Casting Spells

A famed European dance company travels to the States to unveil its poetry in motion.

The question Mauro Astolfi gets asked the most about the performances of his Spellbound Contemporary Ballet is also the hardest one for him to answer.

"When people ask me, 'What do you want to say [with a piece]?' I say 'Nothing,' " admits Astolfi, Spellbound's artistic director. " 'Dance' is the answer. It's a language for me. It's the best possibility in my life to express things."

Cleveland is the first stop in Spellbound's first multi-date U.S. tour, with a performance Nov. 10 at the Ohio Theatre in conjunction with Dance-
Cleveland. The Italian ensemble fuses dramatic lighting with simplistic staging and evocative displays of athleticism. The company's performances do say something, but it's something different to each viewer.

"I prefer audiences in the U.S. because they don't judge. They prefer to watch," says Astolfi, who has trained and danced around the world. "In Europe, they are always looking for meanings."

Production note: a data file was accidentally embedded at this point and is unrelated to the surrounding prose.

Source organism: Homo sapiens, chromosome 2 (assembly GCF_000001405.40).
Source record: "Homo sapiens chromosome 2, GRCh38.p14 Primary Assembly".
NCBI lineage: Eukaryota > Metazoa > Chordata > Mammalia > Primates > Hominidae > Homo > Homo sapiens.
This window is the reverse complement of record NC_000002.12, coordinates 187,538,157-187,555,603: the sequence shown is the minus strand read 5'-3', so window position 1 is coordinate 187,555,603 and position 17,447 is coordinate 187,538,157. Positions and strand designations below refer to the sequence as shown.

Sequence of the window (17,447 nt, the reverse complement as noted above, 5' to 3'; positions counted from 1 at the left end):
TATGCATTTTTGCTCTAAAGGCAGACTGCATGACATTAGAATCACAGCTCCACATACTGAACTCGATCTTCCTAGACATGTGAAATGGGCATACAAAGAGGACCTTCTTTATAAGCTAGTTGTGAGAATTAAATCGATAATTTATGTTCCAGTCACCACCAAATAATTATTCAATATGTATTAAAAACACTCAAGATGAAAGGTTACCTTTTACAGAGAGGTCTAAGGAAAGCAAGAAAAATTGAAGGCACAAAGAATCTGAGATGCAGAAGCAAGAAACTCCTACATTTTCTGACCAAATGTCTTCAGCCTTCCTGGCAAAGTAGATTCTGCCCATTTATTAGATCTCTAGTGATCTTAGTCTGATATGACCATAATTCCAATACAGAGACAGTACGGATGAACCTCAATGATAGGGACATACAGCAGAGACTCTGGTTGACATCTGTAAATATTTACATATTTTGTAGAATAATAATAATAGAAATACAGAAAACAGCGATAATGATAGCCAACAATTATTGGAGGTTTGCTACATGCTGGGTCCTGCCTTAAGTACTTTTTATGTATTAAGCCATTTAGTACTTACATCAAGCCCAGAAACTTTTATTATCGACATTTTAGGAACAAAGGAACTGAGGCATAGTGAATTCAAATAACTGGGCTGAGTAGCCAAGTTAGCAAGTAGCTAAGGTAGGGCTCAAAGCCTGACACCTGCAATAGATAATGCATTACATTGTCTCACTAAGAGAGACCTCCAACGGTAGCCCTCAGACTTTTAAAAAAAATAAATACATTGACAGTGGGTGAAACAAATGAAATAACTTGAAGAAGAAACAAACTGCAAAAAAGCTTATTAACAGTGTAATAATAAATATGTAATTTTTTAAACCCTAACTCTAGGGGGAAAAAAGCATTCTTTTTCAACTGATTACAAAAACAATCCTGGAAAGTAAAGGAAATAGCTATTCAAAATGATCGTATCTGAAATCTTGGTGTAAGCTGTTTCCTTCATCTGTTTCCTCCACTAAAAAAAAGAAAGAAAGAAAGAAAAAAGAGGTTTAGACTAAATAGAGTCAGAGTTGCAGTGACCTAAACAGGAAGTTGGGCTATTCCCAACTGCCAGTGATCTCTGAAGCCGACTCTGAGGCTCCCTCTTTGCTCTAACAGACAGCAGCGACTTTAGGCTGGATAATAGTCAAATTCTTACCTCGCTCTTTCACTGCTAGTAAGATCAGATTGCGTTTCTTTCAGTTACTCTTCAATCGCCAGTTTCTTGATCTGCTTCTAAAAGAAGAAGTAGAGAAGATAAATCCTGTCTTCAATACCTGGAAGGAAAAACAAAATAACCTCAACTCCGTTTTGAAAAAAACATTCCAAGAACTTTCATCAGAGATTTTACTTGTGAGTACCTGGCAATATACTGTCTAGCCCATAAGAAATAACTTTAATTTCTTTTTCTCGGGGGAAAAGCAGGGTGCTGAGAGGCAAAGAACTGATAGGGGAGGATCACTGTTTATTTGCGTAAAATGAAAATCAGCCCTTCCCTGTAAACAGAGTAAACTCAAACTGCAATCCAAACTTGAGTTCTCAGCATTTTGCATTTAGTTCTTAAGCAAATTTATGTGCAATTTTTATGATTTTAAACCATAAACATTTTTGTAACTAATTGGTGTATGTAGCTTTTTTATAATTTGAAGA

The company, which has toured abroad and made select U.S. stops under the name Spellbound for 15 years, is also scheduled for dates in Philadelphia, Houston and elsewhere during November, March and April.

Astolfi chose the name Spellbound after hearing Paula Abdul's 1991 song of the same name. The word intrigued him, so he looked it up in a dictionary.

"It was a stupid song, very commercial, but I loved the meaning," he says. "The Italian equivalent is incantato. It has a very beautiful meaning to it: something that has a magic force around it."

The word became an inspiration to him. Astolfi says his body is constantly tuned in to such things, much like a television set that's always on.

"Everything can inspire me," he says. "You have to be open. Your body should always be ready to feel what's happening."

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